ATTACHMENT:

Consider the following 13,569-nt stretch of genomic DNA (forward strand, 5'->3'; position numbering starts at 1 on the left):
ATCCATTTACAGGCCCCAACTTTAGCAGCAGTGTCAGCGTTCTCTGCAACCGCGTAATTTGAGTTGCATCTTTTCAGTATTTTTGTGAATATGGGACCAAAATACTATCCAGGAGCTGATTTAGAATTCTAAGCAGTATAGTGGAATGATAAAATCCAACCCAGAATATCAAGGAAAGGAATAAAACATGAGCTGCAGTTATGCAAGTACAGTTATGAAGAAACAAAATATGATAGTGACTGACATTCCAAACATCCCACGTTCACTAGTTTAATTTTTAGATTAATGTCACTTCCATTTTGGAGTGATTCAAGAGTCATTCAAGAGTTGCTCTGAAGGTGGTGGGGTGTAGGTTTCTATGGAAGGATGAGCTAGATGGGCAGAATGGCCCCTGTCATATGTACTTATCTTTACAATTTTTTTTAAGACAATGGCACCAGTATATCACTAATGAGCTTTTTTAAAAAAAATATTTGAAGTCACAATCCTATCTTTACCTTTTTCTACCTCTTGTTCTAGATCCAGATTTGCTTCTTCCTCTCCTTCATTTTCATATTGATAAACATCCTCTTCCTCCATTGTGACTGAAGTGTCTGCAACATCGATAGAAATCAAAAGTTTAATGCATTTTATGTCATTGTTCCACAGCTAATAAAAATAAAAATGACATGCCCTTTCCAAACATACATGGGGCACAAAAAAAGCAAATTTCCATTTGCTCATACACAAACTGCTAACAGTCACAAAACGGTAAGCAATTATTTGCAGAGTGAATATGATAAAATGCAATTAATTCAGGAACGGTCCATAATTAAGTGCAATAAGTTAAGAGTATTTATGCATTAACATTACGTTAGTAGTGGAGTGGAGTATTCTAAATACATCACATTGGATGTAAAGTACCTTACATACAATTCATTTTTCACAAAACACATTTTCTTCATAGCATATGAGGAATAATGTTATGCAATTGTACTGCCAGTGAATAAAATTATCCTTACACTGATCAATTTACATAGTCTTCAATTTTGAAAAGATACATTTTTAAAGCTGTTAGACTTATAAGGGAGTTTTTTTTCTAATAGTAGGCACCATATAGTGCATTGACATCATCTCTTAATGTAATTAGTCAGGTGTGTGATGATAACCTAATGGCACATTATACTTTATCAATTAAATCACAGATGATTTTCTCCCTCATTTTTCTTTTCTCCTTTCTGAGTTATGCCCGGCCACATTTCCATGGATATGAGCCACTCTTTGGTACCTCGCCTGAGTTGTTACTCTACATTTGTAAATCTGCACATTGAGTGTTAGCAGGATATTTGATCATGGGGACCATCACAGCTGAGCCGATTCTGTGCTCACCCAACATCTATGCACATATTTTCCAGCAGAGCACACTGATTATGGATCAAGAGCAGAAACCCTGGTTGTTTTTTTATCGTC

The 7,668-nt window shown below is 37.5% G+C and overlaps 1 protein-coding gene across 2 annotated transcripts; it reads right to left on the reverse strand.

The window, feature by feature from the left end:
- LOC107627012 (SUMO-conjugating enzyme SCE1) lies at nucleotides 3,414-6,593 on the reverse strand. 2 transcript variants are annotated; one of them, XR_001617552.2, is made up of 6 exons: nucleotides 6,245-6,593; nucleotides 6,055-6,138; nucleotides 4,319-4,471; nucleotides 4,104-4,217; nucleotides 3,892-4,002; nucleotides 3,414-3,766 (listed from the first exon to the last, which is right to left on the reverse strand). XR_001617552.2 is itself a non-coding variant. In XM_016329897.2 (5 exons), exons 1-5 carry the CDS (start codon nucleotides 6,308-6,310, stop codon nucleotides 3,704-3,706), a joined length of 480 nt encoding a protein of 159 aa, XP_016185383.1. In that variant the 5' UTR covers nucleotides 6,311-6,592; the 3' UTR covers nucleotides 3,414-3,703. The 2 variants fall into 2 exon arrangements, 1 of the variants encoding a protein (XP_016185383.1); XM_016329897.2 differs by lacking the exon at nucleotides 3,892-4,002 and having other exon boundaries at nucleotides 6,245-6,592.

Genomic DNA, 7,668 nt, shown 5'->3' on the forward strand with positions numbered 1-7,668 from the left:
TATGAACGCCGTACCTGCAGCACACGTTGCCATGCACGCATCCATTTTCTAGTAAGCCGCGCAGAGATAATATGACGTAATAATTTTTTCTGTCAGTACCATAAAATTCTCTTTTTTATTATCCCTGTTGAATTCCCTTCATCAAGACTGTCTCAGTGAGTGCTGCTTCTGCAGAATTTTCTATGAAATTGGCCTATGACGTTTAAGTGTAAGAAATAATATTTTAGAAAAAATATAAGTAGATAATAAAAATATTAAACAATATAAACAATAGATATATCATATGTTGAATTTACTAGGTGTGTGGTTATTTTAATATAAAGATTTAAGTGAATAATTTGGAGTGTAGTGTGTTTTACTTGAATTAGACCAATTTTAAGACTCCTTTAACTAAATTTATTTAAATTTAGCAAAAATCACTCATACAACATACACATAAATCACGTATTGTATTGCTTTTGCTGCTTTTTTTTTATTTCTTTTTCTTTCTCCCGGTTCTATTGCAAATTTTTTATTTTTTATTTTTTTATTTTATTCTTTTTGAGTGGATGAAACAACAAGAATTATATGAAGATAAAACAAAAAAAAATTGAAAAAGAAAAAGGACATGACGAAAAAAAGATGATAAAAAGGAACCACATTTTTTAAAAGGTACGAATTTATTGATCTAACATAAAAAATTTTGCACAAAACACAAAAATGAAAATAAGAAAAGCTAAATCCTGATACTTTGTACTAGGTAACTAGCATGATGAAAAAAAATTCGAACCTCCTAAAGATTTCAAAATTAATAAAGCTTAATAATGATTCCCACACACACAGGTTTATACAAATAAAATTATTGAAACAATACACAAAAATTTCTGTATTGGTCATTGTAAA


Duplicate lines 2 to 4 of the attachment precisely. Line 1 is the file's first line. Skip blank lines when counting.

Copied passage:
ATCCATTTACAGGCCCCAACTTTAGCAGCAGTGTCAGCGTTCTCTGCAACCGCGTAATTTGAGTTGCATCTTTTCAGTATTTTTGTGAATATGGGACCAAAATACTATCCAGGAGCTGATTTAGAATTCTAAGCAGTATAGTGGAATGATAAAATCCAACCCAGAATATCAAGGAAAGGAATAAAACATGAGCTGCAGTTATGCAAGTACAGTTATGAAGAAACAAAATATGATAGTGACTGACATTCCAAACATCCCACGTTCACTAGTTTAATTTTTAGATTAATGTCACTTCCATTTTGGAGTGATTCAAGAGTCATTCAAGAGTTGCTCTGAAGGTGGTGGGGTGTAGGTTTCTATGGAAGGATGAGCTAGATGGGCAGAATGGCCCCTGTCATATGTACTTATCTTTACAATTTTTTTTAAGACAATGGCACCAGTATATCACTAATGAGCTTTTTTAAAAAAAATATTTGAAGTCACAATCCTATCTTTACCTTTTTCTACCTCTTGTTCTAGATCCAGATTTGCTTCTTCCTCTCCTTCATTTTCATATTGATAAACATCCTCTTCCTCCATTGTGACTGAAGTGTCTGCAACATCGATAGAAATCAAAAGTTTAATGCATTTTATGTCATTGTTCCACAGCTAATAAAAATAAAAATGACATGCCCTTTCCAAACATACATGGGGCACAAAAAAAGCAAATTTCCATTTGCTCATACACAAACTGCTAACAGTCACAAAACGGTAAGCAATTATTTGCAGAGTGAATATGATAAAATGCAATTAATTCAGGAACGGTCCATAATTAAGTGCAATAAGTTAAGAGTATTTATGCATTAACATTACGTTAGTAGTGGAGTGGAGTATTCTAAATACATCACATTGGATGTAAAGTACCTTACATACAATTCATTTTTCACAAAACACATTTTCTTCATAGCATATGAGGAATAATGTTATGCAATTGTACTGCCAGTGAATAAAATTATCCTTACACTGATCAATTTACATAGTCTTCAATTTTGAAAAGATACATTTTTAAAGCTGTTAGACTTATAAGGGAGTTTTTTTTCTAATAGTAGGCACCATATAGTGCATTGACATCATCTCTTAATGTAATTAGTCAGGTGTGTGATGATAACCTAATGGCACATTATACTTTATCAATTAAATCACAGATGATTTTCTCCCTCATTTTTCTTTTCTCCTTTCTGAGTTATGCCCGGCCACATTTCCATGGATATGAGCCACTCTTTGGTACCTCGCCTGAGTTGTTACTCTACATTTGTAAATCTGCACATTGAGTGTTAGCAGGATATTTGATCATGGGGACCATCACAGCTGAGCCGATTCTGTGCTCACCCAACATCTATGCACATATTTTCCAGCAGAGCACACTGATTATGGATCAAGAGCAGAAACCCTGGTTGTTTTTTTATCGTC

The 7,668-nt window shown below is 37.5% G+C and overlaps 1 protein-coding gene across 2 annotated transcripts; it reads right to left on the reverse strand.

The window, feature by feature from the left end: